On the revenue side, growth has averaged just 2% over the past three years. In Q2, the top line fell 35% to $15.75 billion. Commercial airplane unit revenue fell 66% to $4.72 billion. Deliveries of Boeing's 737 plunged 82.5% to just 24 in Q2. Boeing delivered 239 jets in the first half of the year. That's down 37% from a year ago, allowing Airbus (EADSY) to top Boeing on that key score for the first time in eight years.
In July, Boeing deliveries totaled just 19 jets and orders totaled 31, marking a fourth straight month of zero 737 Max orders.
CEO Dennis Muilenburg said in Boeing's Q2 analyst call that a temporary shutdown is among other contingencies being considered if the 737 Max can't return to service by early Q4, as undelivered planes pile up at its Seattle-area factory.
Boeing stunned at the Paris Air Show with a massive 200-plane letter of intent from the International Airlines Group, parent of Aer Lingus, British Airways, and Iberia. The deal, which includes 737 Max jets, is worth $24 billion at list prices, but airlines typically get discounts for big orders.
Ethiopian Airlines CEO Tewolde GebreMariam, whose carrier lost a Boeing 737 Max in a crash, told Bloomberg during the air show that he has "more confidence" in Boeing as the aerospace giant works to fix issues with the plane's automatic flight control system.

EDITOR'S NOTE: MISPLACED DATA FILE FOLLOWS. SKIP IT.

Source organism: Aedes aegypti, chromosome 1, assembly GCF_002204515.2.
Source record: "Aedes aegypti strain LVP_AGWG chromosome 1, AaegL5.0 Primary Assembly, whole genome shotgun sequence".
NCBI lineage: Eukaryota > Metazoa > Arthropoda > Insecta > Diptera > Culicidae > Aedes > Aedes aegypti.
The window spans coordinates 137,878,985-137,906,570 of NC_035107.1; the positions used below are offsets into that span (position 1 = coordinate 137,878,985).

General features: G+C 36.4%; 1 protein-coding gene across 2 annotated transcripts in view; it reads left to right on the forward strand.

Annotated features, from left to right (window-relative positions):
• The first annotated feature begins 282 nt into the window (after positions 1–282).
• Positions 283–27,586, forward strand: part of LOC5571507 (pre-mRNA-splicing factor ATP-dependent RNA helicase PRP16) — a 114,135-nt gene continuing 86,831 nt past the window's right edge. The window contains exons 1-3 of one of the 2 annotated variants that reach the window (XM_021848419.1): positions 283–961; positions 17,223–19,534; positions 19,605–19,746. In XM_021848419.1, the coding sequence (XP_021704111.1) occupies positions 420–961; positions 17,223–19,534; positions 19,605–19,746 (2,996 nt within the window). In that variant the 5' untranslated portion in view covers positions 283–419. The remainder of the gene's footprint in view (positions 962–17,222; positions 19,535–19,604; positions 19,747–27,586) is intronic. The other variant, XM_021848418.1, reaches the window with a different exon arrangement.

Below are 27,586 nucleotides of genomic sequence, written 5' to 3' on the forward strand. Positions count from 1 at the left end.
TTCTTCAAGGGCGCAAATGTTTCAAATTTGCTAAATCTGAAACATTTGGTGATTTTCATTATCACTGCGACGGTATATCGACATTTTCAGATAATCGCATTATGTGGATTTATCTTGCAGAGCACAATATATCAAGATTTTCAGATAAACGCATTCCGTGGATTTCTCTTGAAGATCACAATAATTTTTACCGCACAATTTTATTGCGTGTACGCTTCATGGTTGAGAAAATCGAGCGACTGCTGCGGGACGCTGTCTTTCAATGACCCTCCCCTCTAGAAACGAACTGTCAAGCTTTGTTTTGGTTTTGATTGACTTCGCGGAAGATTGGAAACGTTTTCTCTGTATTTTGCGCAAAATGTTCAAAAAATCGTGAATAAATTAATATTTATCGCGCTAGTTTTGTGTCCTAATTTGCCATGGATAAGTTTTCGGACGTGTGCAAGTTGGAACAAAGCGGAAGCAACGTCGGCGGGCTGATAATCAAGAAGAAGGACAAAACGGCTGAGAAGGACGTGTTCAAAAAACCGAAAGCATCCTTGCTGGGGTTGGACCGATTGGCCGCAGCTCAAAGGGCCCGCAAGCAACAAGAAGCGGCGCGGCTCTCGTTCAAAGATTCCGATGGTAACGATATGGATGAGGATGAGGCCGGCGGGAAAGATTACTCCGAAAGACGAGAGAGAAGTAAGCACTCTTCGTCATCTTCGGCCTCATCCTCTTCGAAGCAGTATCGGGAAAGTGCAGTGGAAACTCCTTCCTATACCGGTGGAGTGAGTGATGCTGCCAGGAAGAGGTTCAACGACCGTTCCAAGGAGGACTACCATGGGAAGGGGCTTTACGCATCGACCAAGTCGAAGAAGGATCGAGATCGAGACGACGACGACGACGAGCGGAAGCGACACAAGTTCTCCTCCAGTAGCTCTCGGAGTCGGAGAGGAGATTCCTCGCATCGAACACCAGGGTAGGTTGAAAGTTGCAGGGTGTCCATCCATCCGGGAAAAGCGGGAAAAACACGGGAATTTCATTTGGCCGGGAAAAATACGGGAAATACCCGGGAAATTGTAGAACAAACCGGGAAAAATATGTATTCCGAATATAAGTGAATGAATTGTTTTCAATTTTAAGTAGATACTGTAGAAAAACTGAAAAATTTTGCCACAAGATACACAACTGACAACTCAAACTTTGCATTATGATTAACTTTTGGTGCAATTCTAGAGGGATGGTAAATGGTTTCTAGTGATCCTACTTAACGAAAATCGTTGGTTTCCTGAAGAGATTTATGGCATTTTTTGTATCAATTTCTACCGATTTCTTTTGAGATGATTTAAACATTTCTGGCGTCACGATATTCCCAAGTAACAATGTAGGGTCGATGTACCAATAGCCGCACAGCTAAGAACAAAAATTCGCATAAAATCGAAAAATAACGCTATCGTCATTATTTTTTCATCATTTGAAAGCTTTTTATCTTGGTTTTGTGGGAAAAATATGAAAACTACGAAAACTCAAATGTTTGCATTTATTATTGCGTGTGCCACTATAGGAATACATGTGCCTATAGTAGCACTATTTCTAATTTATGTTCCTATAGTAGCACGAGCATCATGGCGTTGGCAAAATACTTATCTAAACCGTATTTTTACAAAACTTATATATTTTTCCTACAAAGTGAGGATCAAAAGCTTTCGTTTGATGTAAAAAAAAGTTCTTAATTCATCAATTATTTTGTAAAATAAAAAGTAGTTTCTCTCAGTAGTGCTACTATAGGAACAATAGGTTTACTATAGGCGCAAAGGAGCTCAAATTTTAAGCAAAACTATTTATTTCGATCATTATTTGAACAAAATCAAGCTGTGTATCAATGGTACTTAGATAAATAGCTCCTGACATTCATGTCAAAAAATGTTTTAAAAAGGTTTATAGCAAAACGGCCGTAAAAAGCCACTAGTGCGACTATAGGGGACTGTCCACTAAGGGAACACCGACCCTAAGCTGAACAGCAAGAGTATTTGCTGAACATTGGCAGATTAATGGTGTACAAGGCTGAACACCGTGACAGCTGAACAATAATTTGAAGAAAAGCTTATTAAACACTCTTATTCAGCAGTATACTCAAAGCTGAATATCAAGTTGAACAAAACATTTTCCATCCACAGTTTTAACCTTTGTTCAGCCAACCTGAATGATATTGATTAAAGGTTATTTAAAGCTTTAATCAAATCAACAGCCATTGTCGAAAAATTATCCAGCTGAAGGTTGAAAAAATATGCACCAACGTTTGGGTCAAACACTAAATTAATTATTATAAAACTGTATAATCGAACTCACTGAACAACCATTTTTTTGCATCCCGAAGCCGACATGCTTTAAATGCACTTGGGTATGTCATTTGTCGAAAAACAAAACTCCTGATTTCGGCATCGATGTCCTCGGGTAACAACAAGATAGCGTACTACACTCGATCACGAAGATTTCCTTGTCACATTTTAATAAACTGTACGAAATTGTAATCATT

However, in early July, Saudi budget carrier Flyadeal dropped a commitment to buy up to 50 Boeing 737 Max jets.
Boeing Stock Technical Analysis
Boeing stock broke out of a cup-with-handle base in late January and then climbed nearly 14% to a new high in March. But shares then sold off on the Boeing 737 Max crash and fallout. Boeing stock round-tripped the gain, which is a sell signal, according to MarketSmith analysis.
A round trip occurs when a stock gives up all the gains achieved during the breakout. Investors should take at least partial profits from a stock once it has risen 20%-25% from a buy point to avoid losing out on gains.